Weekend news roundup

8 Aug 2011

A trawl through some of the technology news coverage in the weekend papers, including hackers releasing US police information, ‘Spam King’ facing 40 years in jail and the World Wide Web turns 20.

Hackers release vast amounts of US police information

Hackers have broken into the computer systems of dozens of police departments across the US, releasing vast amounts of information, including reports of crime submitted by the public, The Telegraph reported.

Members of the hacktivist groups Anonymous and LulzSec posted a seven-gigabyte file, also containing credit card details, social security numbers and other private data, online on Saturday. They also appeared to have taken files from 77 law enforcement offices in states such as Arkansas, Kansas, Louisiana and Mississippi. About 100,000 emails from officers’ police accounts were released.

The hackers said they were acting in retaliation for the arrests of several members in Britain and the US last month, as part of an investigation being led by the FBI.

Facebook ‘Spam King’ faces 40 years in jail and $2m fine

A man accused of hacking into 500,000 Facebook accounts and flooding them with spam faces 40 years in jail for the crimes, The Daily Mail reported.

Sanford Wallace (43), the self-proclaimed ‘Spam King’ from Las Vegas, USA, has pleaded not guilty in an initial court appearance after turning himself in to the FBI last week.

He was slapped with six counts of email fraud, three counts of intentional damage to a protected computer and two counts of criminal contempt.

Wallace would collect Facebook account information with ‘phishing’ messages that conned users into providing their passwords, the indictment said. He would then use that information to log into their accounts and post spam messages on their friends’ Facebook walls, the indictment said.

Wallace was released after posting US$100,000 bond Thursday, and he’s due back in court on 22 August.

World Wide Web marks 20 years

The Daily Mail also reported on the 20th anniversary of the World Wide Web.

What started as a simple page of links that allowed a group of scientists to share data in their laboratories on 6 August, 1991, has grown to become today 19.68bn pages – more than three times the world’s population.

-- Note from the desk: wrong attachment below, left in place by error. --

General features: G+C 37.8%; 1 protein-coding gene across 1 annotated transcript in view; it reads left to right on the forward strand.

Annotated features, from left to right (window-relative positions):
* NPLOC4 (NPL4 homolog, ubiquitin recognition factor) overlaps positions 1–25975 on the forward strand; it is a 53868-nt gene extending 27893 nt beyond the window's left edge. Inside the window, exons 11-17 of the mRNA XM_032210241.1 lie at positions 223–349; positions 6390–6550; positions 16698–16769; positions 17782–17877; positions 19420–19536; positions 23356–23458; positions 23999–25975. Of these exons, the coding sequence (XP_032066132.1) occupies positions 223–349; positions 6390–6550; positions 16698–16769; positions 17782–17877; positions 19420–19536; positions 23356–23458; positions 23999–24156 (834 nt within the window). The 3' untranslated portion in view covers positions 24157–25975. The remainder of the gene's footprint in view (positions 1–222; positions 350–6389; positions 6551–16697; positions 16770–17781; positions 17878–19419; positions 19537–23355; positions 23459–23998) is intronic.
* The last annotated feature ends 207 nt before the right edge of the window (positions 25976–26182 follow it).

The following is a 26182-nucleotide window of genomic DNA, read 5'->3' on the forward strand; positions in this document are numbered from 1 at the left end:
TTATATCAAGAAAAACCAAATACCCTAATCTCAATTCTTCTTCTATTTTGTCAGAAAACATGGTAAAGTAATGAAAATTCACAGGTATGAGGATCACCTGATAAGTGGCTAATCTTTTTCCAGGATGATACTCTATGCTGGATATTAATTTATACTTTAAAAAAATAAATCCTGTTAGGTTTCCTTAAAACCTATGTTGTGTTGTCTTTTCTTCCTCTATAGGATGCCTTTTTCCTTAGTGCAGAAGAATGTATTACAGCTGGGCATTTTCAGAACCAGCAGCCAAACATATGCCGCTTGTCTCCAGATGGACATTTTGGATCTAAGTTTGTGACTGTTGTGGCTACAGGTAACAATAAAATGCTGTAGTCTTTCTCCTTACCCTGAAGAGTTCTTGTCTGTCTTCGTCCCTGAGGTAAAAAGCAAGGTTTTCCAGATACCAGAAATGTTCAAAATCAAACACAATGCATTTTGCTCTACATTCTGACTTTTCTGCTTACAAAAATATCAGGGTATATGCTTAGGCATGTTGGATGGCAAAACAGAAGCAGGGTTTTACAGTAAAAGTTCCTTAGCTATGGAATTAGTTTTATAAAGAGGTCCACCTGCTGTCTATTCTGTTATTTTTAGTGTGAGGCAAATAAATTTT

Physicist and computer scientist Sir Tim Berners-Lee launched the first web page while he was working at the European Organization for Nuclear Research (CERN) in Geneva when he sought to find a better way for his colleagues to link up.

He first proposed the World Wide Web in 1989 and posted a prophetic summary of the project on the alt.hypertext newsgroup, saying: ‘The WWW project aims to allow all links to be made to any information anywhere.’

The first website – http://info.cern.ch/hypertext/WWW/TheProject.html – was hosted at the URL nxoc01.cern.ch.

Tablets are a fad, Acer founder says

Ultrabooks and tablet computers are a short term fad, The Telegraph also reported the founder of computer company Acer as saying.

Stan Shih said the PC industry needed to add more value through innovation to tackle the growth in tablet computers, Digitimes reported.

Shih said Acer’s forthcoming tablet computer, which has a 7-inch screen, would take advantage of the fact consumers want low-priced, convenient products.

His views contrast with those of analyst Ben Reitzes, of Barclays Capital, who last week said he expected tablet computers to continue to weaken the laptop market this year.

Logging on to computers helps us get out more, insist economists

The internet’s social networks and access to information bring people together and keep us sociable, not lonely, The Observer reported.

In a paper to be presented to a gathering of Nobel prize winners later this month, three economists claim their work demonstrates the internet is actually making us more socially active.

Stefan Bauernschuster, Oliver Falck and Ludger Woessmann of the Ifo Institute in Munich reject the claim that the internet isolates people socially and erodes the traditional foundations of society.

“There are no indications whatsoever that the internet makes people lonely,” Bauernschuster said. He explained their study revealed that a broadband connection at home positively influences the social activities of adults as well as children.

The economists found that once adults had access to broadband, their attendance at theatres, cinemas, bars or restaurants actually increased. They also found evidence that far from curtailing children’s extracurricular experiences, a broadband internet subscription at home increased the number of children’s out-of-school social activities, such as sports, ballet, music, painting lessons, or joining a youth club.

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